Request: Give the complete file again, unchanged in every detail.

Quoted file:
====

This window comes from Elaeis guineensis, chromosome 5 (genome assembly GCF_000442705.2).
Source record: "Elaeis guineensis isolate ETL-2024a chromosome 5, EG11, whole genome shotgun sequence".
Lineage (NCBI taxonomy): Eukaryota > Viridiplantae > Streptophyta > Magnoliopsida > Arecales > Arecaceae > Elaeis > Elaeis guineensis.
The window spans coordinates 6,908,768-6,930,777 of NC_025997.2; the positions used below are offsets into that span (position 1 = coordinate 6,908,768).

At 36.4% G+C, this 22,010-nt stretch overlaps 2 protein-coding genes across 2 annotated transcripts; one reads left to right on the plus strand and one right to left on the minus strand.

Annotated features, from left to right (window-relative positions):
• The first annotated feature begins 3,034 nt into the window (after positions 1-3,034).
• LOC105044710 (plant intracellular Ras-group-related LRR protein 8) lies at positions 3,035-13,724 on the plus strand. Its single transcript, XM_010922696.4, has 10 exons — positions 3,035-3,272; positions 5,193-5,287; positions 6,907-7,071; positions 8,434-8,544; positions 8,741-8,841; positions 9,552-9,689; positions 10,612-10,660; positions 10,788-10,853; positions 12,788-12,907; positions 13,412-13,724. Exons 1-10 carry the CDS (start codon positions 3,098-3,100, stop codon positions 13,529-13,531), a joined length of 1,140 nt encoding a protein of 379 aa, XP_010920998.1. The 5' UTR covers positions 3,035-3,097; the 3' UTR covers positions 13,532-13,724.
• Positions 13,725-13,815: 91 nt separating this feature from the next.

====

This window comes from Elaeis guineensis, chromosome 5 (genome assembly GCF_000442705.2).
Source record: "Elaeis guineensis isolate ETL-2024a chromosome 5, EG11, whole genome shotgun sequence".
Lineage (NCBI taxonomy): Eukaryota > Viridiplantae > Streptophyta > Magnoliopsida > Arecales > Arecaceae > Elaeis > Elaeis guineensis.
The window spans coordinates 6,908,768-6,930,777 of NC_025997.2; the positions used below are offsets into that span (position 1 = coordinate 6,908,768).

At 36.4% G+C, this 22,010-nt stretch overlaps 2 protein-coding genes across 2 annotated transcripts; one reads left to right on the plus strand and one right to left on the minus strand.

Annotated features, from left to right (window-relative positions):
• The first annotated feature begins 3,034 nt into the window (after positions 1-3,034).
• LOC105044710 (plant intracellular Ras-group-related LRR protein 8) lies at positions 3,035-13,724 on the plus strand. Its single transcript, XM_010922696.4, has 10 exons — positions 3,035-3,272; positions 5,193-5,287; positions 6,907-7,071; positions 8,434-8,544; positions 8,741-8,841; positions 9,552-9,689; positions 10,612-10,660; positions 10,788-10,853; positions 12,788-12,907; positions 13,412-13,724. Exons 1-10 carry the CDS (start codon positions 3,098-3,100, stop codon positions 13,529-13,531), a joined length of 1,140 nt encoding a protein of 379 aa, XP_010920998.1. The 5' UTR covers positions 3,035-3,097; the 3' UTR covers positions 13,532-13,724.
• Positions 13,725-13,815: 91 nt separating this feature from the next.